Tandems & Brakes
Thursday 13 December 2012, Filed in: General
The subject of brakes on tandems has long been a topic of much discussion. Very many people have strong views on the subject, hopefully the following with provide you with a good insight as to the pros and cons of the options.
Disc brakes – cable pull
Cable pull disc brakes are a very popular choice with tandem riders. They are operated using a standard brake cable, with either a pear or barrel nipple depending whether you are using a road or flat bar pull brake, tandem length is used for the rear. Each brake kit contains the calliper, disc mount and rotor.
They are easy to adjust and the cable is easily replaced whilst on tour. Running a disc brake as a main brake has the great advantage off not creating any heat build up in the rim. They can be dragged for a longer period of time without over heating than a hydraulic disc brake can.
They are relatively in-expensive, we have cable pull disc brakes made by Tektro, Avid & Bengal priced between £50 and £85 per brake. They are light weight.
Disc brakes must not be controlled by a friction lever as they require rider feel to operate them safely.
Disc brakes – hydraulic
Hydraulic disc brakes are very controllable, they have been developed for mountain biking and provide 2 finger braking with a very progressive feel. Hydraulics are very powerful.
Hydraulic brakes do not like to be dragged over long periods. Our favourite disc brake is the Hope V4, this uses a vented rotor which dissipates more heat than a non vented rotor. A hydraulic brake is a great choice for those wanting to ride off road.
Disc brakes – rotor size
Where at all possible we like to run rotors as big as 200mm or more. The larger the rotor the greater the power of the brake and a larger rotor dissipates the heat build up more efficiently. The size of the rotor is determined by the spacing on the frame or fork.
If fitting a 200mm rotor is not possible then we would prefer to see the disc brake used as a backup brake rather than as a main brake.
Disc brakes – on the rear
Fitting a rear disc brake as a main brake is always a very popular choice. On the rear of a tandem you can accommodate a lot more braking power than on a solo bike. Activating a powerful rear brake on a solo bike can lock up the back wheel and result in a loss of control, this is very unlikely to occur on a tandem because it is inherently more stable than a solo, with the more rider weight over the rear wheel and a long wheelbase.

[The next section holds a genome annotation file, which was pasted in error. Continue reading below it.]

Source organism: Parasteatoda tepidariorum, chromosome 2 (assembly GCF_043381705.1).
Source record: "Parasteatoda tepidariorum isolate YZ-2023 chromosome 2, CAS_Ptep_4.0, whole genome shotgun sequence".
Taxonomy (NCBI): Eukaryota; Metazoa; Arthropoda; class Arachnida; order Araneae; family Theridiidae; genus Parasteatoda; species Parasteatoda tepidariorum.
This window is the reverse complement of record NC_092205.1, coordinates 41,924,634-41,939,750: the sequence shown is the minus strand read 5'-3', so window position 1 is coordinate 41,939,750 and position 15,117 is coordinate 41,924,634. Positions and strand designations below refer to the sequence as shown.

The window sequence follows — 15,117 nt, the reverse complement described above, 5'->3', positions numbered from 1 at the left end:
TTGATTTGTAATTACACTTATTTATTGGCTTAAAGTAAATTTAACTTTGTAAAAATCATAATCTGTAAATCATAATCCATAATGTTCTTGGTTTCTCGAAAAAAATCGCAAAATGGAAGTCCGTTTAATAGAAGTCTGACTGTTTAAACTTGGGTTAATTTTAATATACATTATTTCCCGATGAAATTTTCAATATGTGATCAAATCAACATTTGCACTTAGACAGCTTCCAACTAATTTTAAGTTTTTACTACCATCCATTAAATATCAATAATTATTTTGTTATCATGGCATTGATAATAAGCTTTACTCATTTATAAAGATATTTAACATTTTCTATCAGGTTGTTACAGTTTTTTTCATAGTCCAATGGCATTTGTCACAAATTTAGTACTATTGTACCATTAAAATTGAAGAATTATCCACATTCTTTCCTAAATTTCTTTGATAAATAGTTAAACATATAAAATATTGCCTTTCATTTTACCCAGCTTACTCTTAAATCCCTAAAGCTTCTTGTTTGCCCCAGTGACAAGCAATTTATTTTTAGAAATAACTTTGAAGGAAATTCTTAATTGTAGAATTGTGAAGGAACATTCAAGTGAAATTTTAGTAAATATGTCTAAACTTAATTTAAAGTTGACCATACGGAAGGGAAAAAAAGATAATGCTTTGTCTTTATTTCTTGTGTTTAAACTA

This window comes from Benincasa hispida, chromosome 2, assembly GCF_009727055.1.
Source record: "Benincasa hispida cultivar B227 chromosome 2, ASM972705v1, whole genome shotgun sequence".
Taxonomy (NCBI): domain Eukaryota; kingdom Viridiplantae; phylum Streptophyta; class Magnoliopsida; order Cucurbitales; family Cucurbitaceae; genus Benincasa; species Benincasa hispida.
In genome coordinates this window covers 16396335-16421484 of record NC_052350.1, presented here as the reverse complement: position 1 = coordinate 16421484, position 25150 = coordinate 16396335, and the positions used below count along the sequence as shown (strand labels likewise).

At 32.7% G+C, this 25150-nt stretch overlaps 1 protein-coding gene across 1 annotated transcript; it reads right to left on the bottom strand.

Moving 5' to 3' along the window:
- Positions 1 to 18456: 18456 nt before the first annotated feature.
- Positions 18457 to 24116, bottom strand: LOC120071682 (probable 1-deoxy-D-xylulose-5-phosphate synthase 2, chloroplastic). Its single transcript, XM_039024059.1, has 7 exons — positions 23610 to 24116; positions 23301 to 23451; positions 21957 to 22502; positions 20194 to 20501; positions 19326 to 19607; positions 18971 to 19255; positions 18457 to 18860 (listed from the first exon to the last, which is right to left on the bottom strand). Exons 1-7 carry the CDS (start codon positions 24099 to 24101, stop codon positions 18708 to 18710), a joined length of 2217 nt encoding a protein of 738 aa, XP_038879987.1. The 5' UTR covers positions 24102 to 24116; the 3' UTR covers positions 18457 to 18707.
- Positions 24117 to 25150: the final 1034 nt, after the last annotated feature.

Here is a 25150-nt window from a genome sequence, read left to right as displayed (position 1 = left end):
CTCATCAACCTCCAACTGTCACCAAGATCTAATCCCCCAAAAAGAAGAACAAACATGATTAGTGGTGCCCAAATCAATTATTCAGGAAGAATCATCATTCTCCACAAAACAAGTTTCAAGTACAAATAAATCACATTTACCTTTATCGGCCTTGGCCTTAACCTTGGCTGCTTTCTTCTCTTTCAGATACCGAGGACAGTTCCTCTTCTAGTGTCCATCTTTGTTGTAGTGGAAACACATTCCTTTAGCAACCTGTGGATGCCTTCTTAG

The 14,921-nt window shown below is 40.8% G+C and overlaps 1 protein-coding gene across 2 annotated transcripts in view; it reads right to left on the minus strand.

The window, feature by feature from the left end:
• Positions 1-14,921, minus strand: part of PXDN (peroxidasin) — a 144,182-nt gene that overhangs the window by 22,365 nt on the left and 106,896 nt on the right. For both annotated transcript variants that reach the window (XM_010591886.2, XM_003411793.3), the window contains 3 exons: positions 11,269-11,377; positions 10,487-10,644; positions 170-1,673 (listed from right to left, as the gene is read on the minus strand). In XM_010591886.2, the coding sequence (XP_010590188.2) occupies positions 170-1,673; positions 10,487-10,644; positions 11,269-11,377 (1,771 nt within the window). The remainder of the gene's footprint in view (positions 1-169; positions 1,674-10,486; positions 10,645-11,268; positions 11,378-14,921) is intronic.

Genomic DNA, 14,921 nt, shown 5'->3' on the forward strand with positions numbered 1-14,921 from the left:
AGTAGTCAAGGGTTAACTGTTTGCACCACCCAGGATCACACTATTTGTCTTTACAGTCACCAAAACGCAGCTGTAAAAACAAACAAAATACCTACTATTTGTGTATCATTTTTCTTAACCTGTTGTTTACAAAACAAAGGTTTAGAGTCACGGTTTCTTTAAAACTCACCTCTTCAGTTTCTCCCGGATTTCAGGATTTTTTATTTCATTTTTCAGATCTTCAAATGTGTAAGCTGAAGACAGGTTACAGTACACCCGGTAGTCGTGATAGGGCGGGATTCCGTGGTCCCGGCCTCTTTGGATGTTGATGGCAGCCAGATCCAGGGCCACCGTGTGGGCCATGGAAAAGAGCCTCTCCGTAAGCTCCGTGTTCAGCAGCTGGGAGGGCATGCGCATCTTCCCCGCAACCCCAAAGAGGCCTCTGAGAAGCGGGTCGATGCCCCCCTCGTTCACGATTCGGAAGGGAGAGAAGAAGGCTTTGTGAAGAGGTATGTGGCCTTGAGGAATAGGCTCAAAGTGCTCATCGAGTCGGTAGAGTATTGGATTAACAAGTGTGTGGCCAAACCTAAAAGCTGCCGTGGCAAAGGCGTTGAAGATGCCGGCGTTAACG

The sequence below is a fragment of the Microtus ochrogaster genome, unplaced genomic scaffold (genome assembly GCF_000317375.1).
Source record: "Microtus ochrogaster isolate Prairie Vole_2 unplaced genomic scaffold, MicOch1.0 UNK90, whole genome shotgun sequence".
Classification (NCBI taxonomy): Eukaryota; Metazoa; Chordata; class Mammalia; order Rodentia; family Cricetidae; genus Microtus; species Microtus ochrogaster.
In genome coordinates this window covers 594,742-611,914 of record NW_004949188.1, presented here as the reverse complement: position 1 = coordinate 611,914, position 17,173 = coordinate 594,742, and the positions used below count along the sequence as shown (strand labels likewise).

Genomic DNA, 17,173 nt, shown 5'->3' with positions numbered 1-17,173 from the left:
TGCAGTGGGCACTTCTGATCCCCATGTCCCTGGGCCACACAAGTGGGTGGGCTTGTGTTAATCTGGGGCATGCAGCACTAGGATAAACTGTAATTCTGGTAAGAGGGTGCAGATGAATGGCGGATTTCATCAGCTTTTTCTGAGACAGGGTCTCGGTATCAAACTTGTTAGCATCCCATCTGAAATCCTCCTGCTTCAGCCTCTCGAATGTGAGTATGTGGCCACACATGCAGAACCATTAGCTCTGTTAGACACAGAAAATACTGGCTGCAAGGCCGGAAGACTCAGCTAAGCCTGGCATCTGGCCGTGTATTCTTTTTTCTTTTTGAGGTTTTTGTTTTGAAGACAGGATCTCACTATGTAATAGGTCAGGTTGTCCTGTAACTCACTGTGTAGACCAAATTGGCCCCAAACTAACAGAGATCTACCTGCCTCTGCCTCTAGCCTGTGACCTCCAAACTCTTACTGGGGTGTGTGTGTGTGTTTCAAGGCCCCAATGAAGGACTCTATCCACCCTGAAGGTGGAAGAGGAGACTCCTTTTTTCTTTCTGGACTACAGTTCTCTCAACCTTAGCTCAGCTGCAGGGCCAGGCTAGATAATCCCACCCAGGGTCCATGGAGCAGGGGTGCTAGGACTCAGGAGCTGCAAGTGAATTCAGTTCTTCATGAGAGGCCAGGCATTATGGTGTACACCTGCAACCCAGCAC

Disc brakes – on the front
Front disc brakes are a great idea. There are 2 downsides to using one though. Firstly, disc brakes exert a lot of force at the end of the fork and the fork needs to be stiffer to take these forces, and this creates a harsher ride. Secondly, the wheel has to be dished (one side of the spokes have to be under greater tension to line the centre of the hub to the rim) and this is less strong than a wheel without dish.
For many years tandems were fitted with drag brakes. A drag brake fitted onto a rear threaded hub and would often be controlled by the rear rider. They were great for retarding the speed but were not as powerful as modern disc brakes. The most popular drag brake was made by Arai who stopped production several years ago, and they have been superseded by the much lighter and more powerful modern disc brakes.
How many brakes are necessary on a tandem?
We like to see 3.
2 modern brakes whether rim or disc are powerful enough to stop all but the heaviest of teams and luggage. But 1 brake isn’t and if a tandem is equipped with only 2 brakes and 1 fails then, in our opinion, you’ll be walking.
Ideally we like to see a rear disc brake used as a main brake along with the front brake. And the rear rim brake cabled up to be run as a parking/back up brake. This rear rim brake known as the 3rd brake is not a drag brake and should be used by applying and then releasing as you normally would a rim brake to avoid heat build up in the rim.
For ladened teams riding in hilly area this 3rd brake comes into play where a bit more stopping power is required and it can be used in rotation along with the front brake. We usually cable up the 3rd brake to operate from the front riders handlebars, because modern brakes are so powerful inadvertently using both rear brakes at the same time could cause the back wheel to lock up.
The 3rd brake is brilliant for parking the tandem outside the cafe.
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